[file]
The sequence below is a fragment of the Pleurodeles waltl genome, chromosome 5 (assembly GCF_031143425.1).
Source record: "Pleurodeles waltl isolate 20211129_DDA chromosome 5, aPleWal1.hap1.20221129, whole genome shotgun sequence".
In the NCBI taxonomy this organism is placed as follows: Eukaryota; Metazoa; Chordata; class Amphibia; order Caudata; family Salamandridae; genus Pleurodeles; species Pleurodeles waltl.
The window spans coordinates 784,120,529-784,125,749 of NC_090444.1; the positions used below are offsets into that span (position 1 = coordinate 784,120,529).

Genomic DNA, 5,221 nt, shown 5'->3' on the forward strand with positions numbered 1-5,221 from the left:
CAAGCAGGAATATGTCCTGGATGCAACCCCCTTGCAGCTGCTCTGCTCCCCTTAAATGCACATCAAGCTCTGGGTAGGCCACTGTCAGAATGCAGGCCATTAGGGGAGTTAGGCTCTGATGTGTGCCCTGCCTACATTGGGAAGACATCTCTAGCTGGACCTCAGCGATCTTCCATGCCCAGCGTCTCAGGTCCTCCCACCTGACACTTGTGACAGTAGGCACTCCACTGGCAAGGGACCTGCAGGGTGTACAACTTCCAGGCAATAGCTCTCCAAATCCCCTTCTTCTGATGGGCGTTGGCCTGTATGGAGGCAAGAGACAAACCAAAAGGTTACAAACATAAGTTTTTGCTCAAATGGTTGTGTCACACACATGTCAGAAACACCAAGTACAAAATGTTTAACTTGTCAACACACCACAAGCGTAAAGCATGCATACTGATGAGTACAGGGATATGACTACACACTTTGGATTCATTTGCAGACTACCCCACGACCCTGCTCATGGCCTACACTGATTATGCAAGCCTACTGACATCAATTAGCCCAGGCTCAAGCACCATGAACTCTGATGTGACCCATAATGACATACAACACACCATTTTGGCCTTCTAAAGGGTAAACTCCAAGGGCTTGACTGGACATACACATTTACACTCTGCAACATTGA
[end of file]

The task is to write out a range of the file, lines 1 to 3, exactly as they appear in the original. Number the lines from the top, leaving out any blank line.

The sequence below is a fragment of the Pleurodeles waltl genome, chromosome 5 (assembly GCF_031143425.1).
Source record: "Pleurodeles waltl isolate 20211129_DDA chromosome 5, aPleWal1.hap1.20221129, whole genome shotgun sequence".
In the NCBI taxonomy this organism is placed as follows: Eukaryota; Metazoa; Chordata; class Amphibia; order Caudata; family Salamandridae; genus Pleurodeles; species Pleurodeles waltl.